• A group of Soldiers from 3rd Brigade, 2nd Infantry Division, exit a combat vehicle demonstrator for Army researchers at Joint Base Lewis-McChord, Wash., as they test new technologies for future vehicle design projects.

    Group exit

    A group of Soldiers from 3rd Brigade, 2nd Infantry Division, exit a combat vehicle demonstrator for Army researchers at Joint Base Lewis-McChord, Wash., as they test new technologies for future vehicle design projects.

  • Soldiers from 3rd Brigade, 2nd Infantry Division, take turns crawling out of a demonstrator vehicle for a team of Army researchers testing new technologies for future combat vehicle design projects. Soldiers were asked about everything from hatch sizes to 360-degree view systems.

    Quick exit

    Soldiers from 3rd Brigade, 2nd Infantry Division, take turns crawling out of a demonstrator vehicle for a team of Army researchers testing new technologies for future combat vehicle design projects. Soldiers were asked about everything from hatch sizes...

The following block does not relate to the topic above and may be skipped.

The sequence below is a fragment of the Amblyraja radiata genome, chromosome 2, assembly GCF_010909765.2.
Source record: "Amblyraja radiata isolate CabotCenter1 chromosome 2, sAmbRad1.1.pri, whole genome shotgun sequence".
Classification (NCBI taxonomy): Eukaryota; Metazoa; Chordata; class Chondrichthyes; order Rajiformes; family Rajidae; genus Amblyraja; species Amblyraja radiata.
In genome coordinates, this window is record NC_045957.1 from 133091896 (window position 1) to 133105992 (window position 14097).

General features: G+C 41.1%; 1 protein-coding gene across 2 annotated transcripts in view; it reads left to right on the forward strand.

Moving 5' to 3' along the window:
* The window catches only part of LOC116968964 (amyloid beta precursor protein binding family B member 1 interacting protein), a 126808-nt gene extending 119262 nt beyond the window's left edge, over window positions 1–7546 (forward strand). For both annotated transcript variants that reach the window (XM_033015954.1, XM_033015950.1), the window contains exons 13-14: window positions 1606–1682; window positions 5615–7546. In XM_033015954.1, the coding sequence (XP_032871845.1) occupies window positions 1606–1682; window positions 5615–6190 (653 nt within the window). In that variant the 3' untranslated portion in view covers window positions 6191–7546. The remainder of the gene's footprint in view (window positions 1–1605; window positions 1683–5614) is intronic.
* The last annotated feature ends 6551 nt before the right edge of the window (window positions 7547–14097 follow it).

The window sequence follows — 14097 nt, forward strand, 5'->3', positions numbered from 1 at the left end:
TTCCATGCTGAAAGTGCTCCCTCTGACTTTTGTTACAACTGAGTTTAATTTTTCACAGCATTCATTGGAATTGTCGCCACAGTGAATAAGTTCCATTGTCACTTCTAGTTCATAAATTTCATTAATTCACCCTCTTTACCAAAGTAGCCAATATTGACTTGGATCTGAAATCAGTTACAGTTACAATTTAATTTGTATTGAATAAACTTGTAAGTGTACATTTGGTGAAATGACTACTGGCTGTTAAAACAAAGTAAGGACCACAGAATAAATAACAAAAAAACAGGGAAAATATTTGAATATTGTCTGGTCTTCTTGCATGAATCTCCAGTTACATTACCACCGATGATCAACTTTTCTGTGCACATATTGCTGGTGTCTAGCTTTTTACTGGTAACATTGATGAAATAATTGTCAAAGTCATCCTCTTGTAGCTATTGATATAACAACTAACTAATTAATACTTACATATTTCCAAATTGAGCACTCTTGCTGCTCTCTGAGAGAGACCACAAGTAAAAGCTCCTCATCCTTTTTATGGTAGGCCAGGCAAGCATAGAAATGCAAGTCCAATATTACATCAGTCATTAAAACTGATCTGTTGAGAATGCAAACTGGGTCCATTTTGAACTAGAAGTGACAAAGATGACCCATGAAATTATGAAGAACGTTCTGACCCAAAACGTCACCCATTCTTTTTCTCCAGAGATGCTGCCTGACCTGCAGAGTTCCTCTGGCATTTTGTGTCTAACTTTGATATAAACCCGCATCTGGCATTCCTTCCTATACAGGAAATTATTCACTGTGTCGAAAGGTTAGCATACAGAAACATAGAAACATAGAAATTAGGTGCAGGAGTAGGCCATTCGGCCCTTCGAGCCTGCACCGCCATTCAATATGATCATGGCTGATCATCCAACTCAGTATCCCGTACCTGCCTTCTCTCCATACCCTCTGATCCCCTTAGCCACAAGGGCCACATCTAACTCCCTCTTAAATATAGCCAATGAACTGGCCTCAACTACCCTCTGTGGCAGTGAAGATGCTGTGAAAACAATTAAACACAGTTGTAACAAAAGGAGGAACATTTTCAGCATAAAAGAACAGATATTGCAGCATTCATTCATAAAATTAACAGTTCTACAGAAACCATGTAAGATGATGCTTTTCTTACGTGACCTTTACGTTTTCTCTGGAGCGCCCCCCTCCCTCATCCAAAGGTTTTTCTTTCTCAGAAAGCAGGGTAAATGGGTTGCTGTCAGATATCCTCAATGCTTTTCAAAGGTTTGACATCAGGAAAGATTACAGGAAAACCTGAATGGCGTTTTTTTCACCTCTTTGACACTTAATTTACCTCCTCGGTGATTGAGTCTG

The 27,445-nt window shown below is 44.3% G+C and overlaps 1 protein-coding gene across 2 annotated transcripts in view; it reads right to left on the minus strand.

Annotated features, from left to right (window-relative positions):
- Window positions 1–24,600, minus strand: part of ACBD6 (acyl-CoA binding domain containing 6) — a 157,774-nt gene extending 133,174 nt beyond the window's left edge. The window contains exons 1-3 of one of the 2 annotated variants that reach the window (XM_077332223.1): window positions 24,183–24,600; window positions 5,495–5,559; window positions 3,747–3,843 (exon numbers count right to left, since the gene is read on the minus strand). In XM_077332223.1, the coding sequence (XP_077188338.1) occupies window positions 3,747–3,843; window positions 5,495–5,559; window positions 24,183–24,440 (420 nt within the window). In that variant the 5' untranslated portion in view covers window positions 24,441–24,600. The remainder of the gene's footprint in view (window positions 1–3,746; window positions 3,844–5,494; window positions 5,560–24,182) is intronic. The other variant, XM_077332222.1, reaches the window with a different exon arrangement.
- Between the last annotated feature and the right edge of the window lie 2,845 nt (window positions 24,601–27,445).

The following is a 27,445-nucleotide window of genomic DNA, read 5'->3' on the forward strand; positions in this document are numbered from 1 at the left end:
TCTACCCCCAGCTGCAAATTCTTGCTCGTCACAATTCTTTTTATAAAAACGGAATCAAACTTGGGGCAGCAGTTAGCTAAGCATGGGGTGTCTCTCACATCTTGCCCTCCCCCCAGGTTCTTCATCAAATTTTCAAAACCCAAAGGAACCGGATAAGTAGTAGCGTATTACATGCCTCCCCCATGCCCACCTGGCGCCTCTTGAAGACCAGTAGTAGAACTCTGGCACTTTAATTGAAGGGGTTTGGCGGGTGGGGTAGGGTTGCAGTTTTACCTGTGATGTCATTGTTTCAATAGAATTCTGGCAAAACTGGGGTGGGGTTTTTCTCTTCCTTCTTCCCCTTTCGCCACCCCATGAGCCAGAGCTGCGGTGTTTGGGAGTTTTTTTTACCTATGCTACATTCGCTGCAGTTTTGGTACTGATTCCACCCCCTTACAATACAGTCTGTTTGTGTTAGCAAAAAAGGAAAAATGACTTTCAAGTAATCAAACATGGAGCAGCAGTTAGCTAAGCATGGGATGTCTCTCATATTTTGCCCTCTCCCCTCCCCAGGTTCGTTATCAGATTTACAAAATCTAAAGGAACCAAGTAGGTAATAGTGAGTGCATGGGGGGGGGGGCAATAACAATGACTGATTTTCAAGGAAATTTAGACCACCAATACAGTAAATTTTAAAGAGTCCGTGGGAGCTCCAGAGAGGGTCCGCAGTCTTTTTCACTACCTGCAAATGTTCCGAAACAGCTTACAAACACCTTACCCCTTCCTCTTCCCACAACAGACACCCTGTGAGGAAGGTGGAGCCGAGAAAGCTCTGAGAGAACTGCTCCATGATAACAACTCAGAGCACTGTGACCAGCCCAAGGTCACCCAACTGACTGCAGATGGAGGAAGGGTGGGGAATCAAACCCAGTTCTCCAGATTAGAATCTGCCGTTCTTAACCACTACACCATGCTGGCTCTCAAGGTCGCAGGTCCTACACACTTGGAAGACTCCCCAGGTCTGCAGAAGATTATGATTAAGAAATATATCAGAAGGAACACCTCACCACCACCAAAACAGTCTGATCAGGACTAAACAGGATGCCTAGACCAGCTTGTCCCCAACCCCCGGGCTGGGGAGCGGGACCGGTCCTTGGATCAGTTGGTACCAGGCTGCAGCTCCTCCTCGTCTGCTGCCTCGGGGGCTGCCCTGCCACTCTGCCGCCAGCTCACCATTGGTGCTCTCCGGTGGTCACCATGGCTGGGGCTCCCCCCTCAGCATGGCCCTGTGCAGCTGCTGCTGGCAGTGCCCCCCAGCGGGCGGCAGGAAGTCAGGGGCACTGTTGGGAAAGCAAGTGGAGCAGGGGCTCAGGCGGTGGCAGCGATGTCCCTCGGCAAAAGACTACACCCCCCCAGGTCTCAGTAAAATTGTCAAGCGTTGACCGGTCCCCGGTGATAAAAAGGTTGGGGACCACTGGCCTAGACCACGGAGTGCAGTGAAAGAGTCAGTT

• Christine Sniezek, an engineer with the Army's Natick Soldier Research, Development & Engineering Center, takes Spc. Nathan Rawlins' measurements.

    Measuring up

    Christine Sniezek, an engineer with the Army's Natick Soldier Research, Development & Engineering Center, takes Spc. Nathan Rawlins' measurements.

JOINT BASE LEWIS-MCCHORD, Wash. (Sept. 27, 2013) -- When Army researchers needed feedback on a new combat vehicle, they went to the real experts -- the users.

They visited experienced brigades -- including 3rd Brigade, 2nd Infantry Division, a Stryker brigade combat team at Joint Base Lewis-McChord -- to get the opinions of Soldiers whose lives could depend on the new vehicles and equipment.

"We're engineers," said Dawn Woods, human factors engineer with the Army's Natick Soldier Research, Development & Engineering Center. "We do the best we can, but we're not Soldiers. The purpose here is to bring Soldiers in and say, 'What do you think of this? Are we going in the right direction?' None of those 'design (it), throw it over the fence and hope they can use it' things."

It's the basis of the Occupant Centric Platform program, a joint project between the Army's Natick Soldier Research, Development and Engineering Center; Tank Automotive RD&E Center, the Army Research Laboratory and engineering firm Pratt & Miller.